Resistor wheel sets can be made yourself, or purchased from your hobby shop. They add cost to the system, as it may be necessary to add a pair to the car for reliable operation. A typical application would be the caboose/van.

Current Transformer (CT)

Current Transformer Symbol
CT-1000 Current transformer
Design uses the conductor that feeds the power to the track, passing through a Current Transformer (CT) and a detection circuit to measure the current generated in the CT. Design needs to cater for the DCC signal noise but works for both DC and DCC.


  • Does not cause any voltage drop to the track.
  • Isolated from the track voltage and current.
  • Increased immunity to noise compared to the Voltage Drop circuit.
  • Additional turns of the conductor through the CT can be used to increase sensitivity


  • Circuit is more expensive than Voltage Drop circuit
  • Must be rated for, but more tolerant of short circuit current.

Hall Effect Current Sensor

Design uses the conductor that feeds the power to the track, passing over/through a Hall Effect sensor (HE) and a detection circuit to measure the sensor response. Design needs to cater for the DCC signal noise, but works for both DC and DCC.


  • Does not cause any voltage drop to the track.
  • Isolated from the track voltage and current.
  • More sensitivity to current passing through the tracks.


  • Circuit is more expensive than Voltage Drop circuit
  • Must be rated for short circuit current but more tolerant.

Can also be used in some cases to detect the Magnetic Field generated by the Motor in the Locomotive as it passes over the sensor, embedded between the tracks!

Proximity Detection (Metallic or Ultrasonic)

Design uses a Proximity Sensor (PS) to detect a metallic object passing within a short distance of the sensor. The sensor can be embedded between the tracks and detect the Locomotive or Rolling stock passing over it.


  • Isolated from the track power.
  • Detects a larger area with less errors.


  • Circuit is much more expensive than any of the others.
  • Metallic Proximity Sensor will only detect the Locomotive, not plastic rolling stock.
  • Ultrasonic sensors are prone to noise from other occupied tracks. i.e. Not useful in a yard.

Classifying Methods

These methods can distinguish between different types of rolling stock.

Conductive Detection

As described above, conductive detection can be made to detect specific items of rolling stock if they are fitted with resistive axles. Items with normal axles will be "invisible" to the detector.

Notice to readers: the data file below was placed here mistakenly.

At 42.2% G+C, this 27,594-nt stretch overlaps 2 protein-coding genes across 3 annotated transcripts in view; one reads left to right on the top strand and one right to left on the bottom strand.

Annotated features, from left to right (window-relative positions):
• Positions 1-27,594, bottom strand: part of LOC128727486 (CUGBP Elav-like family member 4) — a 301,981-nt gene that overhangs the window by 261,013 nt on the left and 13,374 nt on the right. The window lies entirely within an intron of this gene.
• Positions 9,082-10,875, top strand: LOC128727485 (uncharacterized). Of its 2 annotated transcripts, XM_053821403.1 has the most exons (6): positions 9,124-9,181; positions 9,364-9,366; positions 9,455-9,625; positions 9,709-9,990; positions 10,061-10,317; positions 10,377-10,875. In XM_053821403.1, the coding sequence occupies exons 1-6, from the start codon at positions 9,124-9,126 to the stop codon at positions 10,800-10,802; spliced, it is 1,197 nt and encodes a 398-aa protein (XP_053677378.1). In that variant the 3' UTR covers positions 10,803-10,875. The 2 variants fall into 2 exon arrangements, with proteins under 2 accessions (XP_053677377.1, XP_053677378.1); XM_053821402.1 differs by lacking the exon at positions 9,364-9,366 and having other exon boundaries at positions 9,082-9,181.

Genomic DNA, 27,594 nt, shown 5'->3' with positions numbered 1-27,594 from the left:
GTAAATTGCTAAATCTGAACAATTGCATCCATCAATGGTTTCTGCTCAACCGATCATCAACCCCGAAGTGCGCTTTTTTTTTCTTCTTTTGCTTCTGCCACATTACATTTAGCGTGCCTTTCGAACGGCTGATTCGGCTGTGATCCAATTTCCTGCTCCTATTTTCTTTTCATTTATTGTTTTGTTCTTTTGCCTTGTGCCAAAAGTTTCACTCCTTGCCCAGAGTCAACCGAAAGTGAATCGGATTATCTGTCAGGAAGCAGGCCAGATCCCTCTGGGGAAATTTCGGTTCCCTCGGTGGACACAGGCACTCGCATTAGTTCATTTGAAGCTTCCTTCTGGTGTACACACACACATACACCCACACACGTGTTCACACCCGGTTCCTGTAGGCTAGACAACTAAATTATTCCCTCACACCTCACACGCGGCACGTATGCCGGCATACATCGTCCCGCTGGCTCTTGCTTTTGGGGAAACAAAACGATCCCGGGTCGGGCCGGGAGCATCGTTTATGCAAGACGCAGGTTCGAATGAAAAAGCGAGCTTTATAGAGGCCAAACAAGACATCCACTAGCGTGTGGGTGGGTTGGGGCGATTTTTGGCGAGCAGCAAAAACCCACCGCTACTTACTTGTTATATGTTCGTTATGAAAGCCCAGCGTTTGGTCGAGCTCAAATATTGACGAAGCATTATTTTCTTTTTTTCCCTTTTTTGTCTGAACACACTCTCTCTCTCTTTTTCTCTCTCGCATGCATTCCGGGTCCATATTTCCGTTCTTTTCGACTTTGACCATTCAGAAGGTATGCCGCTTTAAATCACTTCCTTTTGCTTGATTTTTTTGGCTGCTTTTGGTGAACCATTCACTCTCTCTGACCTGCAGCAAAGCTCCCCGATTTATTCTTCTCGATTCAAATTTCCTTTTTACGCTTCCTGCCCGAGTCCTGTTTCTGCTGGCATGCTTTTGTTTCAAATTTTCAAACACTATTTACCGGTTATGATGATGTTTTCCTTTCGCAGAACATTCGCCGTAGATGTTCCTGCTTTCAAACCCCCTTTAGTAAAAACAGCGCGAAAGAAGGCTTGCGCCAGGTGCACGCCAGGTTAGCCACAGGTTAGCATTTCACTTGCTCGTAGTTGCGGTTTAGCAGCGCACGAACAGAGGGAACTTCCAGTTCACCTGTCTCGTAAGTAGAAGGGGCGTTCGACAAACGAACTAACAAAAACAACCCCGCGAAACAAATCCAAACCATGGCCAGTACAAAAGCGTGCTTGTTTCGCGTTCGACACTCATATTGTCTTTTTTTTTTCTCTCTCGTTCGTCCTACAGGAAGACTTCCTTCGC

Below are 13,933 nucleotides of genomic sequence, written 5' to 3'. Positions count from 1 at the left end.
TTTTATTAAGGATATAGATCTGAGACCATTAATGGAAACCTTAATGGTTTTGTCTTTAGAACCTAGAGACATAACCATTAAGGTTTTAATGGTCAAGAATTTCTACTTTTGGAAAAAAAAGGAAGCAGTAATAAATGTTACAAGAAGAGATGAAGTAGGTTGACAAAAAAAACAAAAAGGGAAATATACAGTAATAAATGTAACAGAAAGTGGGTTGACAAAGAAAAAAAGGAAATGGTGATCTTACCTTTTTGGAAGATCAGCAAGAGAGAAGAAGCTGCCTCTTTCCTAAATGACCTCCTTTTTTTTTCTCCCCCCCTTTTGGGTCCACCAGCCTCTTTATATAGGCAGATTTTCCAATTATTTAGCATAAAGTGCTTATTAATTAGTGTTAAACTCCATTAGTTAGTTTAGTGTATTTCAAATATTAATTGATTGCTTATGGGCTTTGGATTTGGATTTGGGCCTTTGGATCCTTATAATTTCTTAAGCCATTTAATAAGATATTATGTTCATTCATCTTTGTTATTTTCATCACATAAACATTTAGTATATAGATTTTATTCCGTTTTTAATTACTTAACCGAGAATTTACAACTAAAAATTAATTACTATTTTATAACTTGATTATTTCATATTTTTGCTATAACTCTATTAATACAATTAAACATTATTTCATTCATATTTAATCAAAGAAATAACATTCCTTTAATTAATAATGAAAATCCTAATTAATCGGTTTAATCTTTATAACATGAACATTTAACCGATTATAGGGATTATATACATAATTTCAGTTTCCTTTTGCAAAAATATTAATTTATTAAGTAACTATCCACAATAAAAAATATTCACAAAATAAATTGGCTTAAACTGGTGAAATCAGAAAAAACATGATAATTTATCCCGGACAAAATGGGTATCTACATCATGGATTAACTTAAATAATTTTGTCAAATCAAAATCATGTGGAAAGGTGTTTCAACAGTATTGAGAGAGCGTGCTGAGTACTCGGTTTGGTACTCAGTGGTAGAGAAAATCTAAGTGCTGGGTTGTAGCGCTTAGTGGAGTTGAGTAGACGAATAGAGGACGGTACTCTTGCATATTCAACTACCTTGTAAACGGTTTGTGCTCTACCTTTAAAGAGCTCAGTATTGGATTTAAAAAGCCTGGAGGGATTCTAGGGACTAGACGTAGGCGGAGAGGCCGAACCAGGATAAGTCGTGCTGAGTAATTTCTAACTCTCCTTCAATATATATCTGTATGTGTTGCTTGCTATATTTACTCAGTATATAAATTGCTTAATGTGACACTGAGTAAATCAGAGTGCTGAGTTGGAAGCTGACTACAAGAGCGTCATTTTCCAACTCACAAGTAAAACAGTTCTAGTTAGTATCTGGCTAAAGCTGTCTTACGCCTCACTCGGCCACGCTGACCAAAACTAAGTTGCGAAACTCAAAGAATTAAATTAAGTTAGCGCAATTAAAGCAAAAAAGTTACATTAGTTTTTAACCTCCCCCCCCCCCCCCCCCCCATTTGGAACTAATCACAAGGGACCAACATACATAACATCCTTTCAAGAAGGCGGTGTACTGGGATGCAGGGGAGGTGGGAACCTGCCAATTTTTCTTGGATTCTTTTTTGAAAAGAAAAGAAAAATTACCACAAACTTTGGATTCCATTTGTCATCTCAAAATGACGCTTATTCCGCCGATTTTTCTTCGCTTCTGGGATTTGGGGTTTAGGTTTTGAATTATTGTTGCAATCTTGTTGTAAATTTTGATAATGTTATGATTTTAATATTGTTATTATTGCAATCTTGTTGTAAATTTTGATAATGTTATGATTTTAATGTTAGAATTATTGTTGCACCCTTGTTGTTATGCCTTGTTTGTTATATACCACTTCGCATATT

Reed Sensors

This is Roco's and Fleischmann's preferred method of train detection, and they manufacture all the necessary components. Design uses reed switches placed inside or between track sleepers (ties) triggered by magnets on the train's undercarriage. Same idea used in burglar alarms to detect windows or doors opening. "Advantages:"

  • Not affected by light
  • Cheap and simple to install
  • Reed switches are available at electronics retailers
  • A special train can be exempted from triggering things by not adding a magnet


  • Requires small magnets to be attached to underside of locomotives (available from Roco and Fleischmann)
  • Reed switches will melt if large currents are passed through them; requiring a special module or a relay

Identification Methods

Lastly, we'll briefly touch on methods that can identify the exact locomotive or item of rolling stock.

Bidirectional Communication

This is a DCC-specific method of block detection where mobile decoders transmit their identity using Transponding or RailCom. If the track is divided into blocks, a locomotive can be detected and identified by the receiver connected to that section of track.

In this example a block could be a power district or a power district divided into smaller units.

Radio Frequency IDentification

As known as Near Field Detection.


With lower cost RFID (Radio Frequency Identification) components and tags becoming available, this technology could have implications in the future. Tags which can be mounted on a truck frame are available for less than US $1.50. This tag is basically a very large antenna and a tiny chip. Energy from the reader provides the power for the chip, which then responds to the query. Even the cheapest RFID tags can store a unique 90- or 128-bit number. Compare this to a barcode and its 33 bits or less. Standard RFID tags can store up to 2kb, with some having as much as 8kb for specialised tracking purposes.

RFID tag with a grain of rice

Using a small RFID tag installed in rolling stock or motive power, it is possible to not only to detect the presence of a train, but the motive power and the manifest. Mounting a small grain of rice RFID tag on the underside of a truck frame has been found to be effective.

As the train passes an RFID reader hidden beneath the track or in the scenery (which includes buildings), every tag is read and transmitted to a connected computer. The software can then determine which cars have passed the detector. The software can then determine where that car is. This is possible as every tag has a unique number.

A DCC application would be able to link the locomotive's RFID to a database containing all the details of it, included installed decoder, etc. It could even be used to link it to a specific set of CVs. All the user would need to do is wave the detector near the locomotive and the RFID tags and the computer do the rest.